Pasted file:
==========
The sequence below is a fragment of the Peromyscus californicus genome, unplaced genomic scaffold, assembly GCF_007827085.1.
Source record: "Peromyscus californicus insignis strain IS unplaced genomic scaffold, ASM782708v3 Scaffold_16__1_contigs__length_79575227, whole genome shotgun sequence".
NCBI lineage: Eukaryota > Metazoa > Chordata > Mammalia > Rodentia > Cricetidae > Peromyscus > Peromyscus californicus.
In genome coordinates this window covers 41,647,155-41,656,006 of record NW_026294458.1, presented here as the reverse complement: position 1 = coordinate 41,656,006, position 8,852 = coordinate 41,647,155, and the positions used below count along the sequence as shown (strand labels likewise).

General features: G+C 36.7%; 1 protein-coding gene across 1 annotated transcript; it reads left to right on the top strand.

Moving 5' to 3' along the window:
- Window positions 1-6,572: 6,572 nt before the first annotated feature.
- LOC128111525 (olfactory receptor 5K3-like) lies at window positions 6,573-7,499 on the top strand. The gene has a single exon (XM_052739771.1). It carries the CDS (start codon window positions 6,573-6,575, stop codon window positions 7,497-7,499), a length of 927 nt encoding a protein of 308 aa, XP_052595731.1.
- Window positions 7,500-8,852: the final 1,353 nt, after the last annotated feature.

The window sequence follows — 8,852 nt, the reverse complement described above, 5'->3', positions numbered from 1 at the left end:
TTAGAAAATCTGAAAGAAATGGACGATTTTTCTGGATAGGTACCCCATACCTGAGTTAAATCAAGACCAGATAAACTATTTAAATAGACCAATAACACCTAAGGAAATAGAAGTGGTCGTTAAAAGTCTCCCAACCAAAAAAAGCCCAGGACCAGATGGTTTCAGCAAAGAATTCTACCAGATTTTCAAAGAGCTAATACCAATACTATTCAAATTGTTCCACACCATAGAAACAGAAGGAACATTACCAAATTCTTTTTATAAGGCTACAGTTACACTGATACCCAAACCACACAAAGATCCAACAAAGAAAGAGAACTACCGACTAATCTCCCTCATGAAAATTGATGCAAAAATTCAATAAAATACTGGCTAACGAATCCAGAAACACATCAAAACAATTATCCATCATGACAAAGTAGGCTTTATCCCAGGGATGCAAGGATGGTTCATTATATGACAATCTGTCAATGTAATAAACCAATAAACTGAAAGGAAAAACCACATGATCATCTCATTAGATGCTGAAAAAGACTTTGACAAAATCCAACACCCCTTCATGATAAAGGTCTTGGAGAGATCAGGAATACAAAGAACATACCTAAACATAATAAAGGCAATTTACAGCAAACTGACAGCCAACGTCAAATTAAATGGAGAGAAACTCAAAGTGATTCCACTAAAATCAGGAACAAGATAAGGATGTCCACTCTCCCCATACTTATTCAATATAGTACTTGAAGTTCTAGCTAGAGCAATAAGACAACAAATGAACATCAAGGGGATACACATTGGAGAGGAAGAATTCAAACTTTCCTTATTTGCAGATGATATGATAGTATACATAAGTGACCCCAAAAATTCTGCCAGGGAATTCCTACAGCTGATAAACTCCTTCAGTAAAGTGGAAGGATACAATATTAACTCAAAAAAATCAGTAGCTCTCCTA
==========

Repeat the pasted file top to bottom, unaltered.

The sequence below is a fragment of the Peromyscus californicus genome, unplaced genomic scaffold, assembly GCF_007827085.1.
Source record: "Peromyscus californicus insignis strain IS unplaced genomic scaffold, ASM782708v3 Scaffold_16__1_contigs__length_79575227, whole genome shotgun sequence".
NCBI lineage: Eukaryota > Metazoa > Chordata > Mammalia > Rodentia > Cricetidae > Peromyscus > Peromyscus californicus.
In genome coordinates this window covers 41,647,155-41,656,006 of record NW_026294458.1, presented here as the reverse complement: position 1 = coordinate 41,656,006, position 8,852 = coordinate 41,647,155, and the positions used below count along the sequence as shown (strand labels likewise).

General features: G+C 36.7%; 1 protein-coding gene across 1 annotated transcript; it reads left to right on the top strand.

Moving 5' to 3' along the window:
- Window positions 1-6,572: 6,572 nt before the first annotated feature.
- LOC128111525 (olfactory receptor 5K3-like) lies at window positions 6,573-7,499 on the top strand. The gene has a single exon (XM_052739771.1). It carries the CDS (start codon window positions 6,573-6,575, stop codon window positions 7,497-7,499), a length of 927 nt encoding a protein of 308 aa, XP_052595731.1.
- Window positions 7,500-8,852: the final 1,353 nt, after the last annotated feature.

The window sequence follows — 8,852 nt, the reverse complement described above, 5'->3', positions numbered from 1 at the left end:
TTAGAAAATCTGAAAGAAATGGACGATTTTTCTGGATAGGTACCCCATACCTGAGTTAAATCAAGACCAGATAAACTATTTAAATAGACCAATAACACCTAAGGAAATAGAAGTGGTCGTTAAAAGTCTCCCAACCAAAAAAAGCCCAGGACCAGATGGTTTCAGCAAAGAATTCTACCAGATTTTCAAAGAGCTAATACCAATACTATTCAAATTGTTCCACACCATAGAAACAGAAGGAACATTACCAAATTCTTTTTATAAGGCTACAGTTACACTGATACCCAAACCACACAAAGATCCAACAAAGAAAGAGAACTACCGACTAATCTCCCTCATGAAAATTGATGCAAAAATTCAATAAAATACTGGCTAACGAATCCAGAAACACATCAAAACAATTATCCATCATGACAAAGTAGGCTTTATCCCAGGGATGCAAGGATGGTTCATTATATGACAATCTGTCAATGTAATAAACCAATAAACTGAAAGGAAAAACCACATGATCATCTCATTAGATGCTGAAAAAGACTTTGACAAAATCCAACACCCCTTCATGATAAAGGTCTTGGAGAGATCAGGAATACAAAGAACATACCTAAACATAATAAAGGCAATTTACAGCAAACTGACAGCCAACGTCAAATTAAATGGAGAGAAACTCAAAGTGATTCCACTAAAATCAGGAACAAGATAAGGATGTCCACTCTCCCCATACTTATTCAATATAGTACTTGAAGTTCTAGCTAGAGCAATAAGACAACAAATGAACATCAAGGGGATACACATTGGAGAGGAAGAATTCAAACTTTCCTTATTTGCAGATGATATGATAGTATACATAAGTGACCCCAAAAATTCTGCCAGGGAATTCCTACAGCTGATAAACTCCTTCAGTAAAGTGGAAGGATACAATATTAACTCAAAAAAATCAGTAGCTCTCCTA